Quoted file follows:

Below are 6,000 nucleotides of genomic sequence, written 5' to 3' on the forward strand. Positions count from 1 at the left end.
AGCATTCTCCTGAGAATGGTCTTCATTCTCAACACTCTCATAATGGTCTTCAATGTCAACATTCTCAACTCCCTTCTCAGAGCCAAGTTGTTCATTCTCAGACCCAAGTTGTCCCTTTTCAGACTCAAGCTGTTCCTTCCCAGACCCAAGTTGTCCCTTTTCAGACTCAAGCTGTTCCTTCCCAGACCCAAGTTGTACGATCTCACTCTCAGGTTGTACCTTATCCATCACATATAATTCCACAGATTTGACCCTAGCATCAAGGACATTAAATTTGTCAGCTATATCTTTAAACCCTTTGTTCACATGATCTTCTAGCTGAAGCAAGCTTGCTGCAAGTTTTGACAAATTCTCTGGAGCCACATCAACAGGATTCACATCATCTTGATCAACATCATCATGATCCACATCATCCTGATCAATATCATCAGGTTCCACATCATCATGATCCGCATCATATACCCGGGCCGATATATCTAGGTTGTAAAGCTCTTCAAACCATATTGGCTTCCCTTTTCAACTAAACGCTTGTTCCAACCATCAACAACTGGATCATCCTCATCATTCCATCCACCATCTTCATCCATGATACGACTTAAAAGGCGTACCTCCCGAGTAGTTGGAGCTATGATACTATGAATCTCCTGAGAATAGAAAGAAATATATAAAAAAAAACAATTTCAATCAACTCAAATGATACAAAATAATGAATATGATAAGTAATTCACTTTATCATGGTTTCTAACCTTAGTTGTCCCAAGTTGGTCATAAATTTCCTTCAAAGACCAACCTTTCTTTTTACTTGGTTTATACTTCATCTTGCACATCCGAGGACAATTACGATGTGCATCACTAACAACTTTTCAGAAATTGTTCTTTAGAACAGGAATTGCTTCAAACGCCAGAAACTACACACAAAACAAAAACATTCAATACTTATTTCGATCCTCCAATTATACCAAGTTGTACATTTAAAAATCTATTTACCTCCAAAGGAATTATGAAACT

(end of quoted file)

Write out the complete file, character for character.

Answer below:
Below are 6,000 nucleotides of genomic sequence, written 5' to 3' on the forward strand. Positions count from 1 at the left end.
AGCATTCTCCTGAGAATGGTCTTCATTCTCAACACTCTCATAATGGTCTTCAATGTCAACATTCTCAACTCCCTTCTCAGAGCCAAGTTGTTCATTCTCAGACCCAAGTTGTCCCTTTTCAGACTCAAGCTGTTCCTTCCCAGACCCAAGTTGTCCCTTTTCAGACTCAAGCTGTTCCTTCCCAGACCCAAGTTGTACGATCTCACTCTCAGGTTGTACCTTATCCATCACATATAATTCCACAGATTTGACCCTAGCATCAAGGACATTAAATTTGTCAGCTATATCTTTAAACCCTTTGTTCACATGATCTTCTAGCTGAAGCAAGCTTGCTGCAAGTTTTGACAAATTCTCTGGAGCCACATCAACAGGATTCACATCATCTTGATCAACATCATCATGATCCACATCATCCTGATCAATATCATCAGGTTCCACATCATCATGATCCGCATCATATACCCGGGCCGATATATCTAGGTTGTAAAGCTCTTCAAACCATATTGGCTTCCCTTTTCAACTAAACGCTTGTTCCAACCATCAACAACTGGATCATCCTCATCATTCCATCCACCATCTTCATCCATGATACGACTTAAAAGGCGTACCTCCCGAGTAGTTGGAGCTATGATACTATGAATCTCCTGAGAATAGAAAGAAATATATAAAAAAAAACAATTTCAATCAACTCAAATGATACAAAATAATGAATATGATAAGTAATTCACTTTATCATGGTTTCTAACCTTAGTTGTCCCAAGTTGGTCATAAATTTCCTTCAAAGACCAACCTTTCTTTTTACTTGGTTTATACTTCATCTTGCACATCCGAGGACAATTACGATGTGCATCACTAACAACTTTTCAGAAATTGTTCTTTAGAACAGGAATTGCTTCAAACGCCAGAAACTACACACAAAACAAAAACATTCAATACTTATTTCGATCCTCCAATTATACCAAGTTGTACATTTAAAAATCTATTTACCTCCAAAGGAATTATGAAACT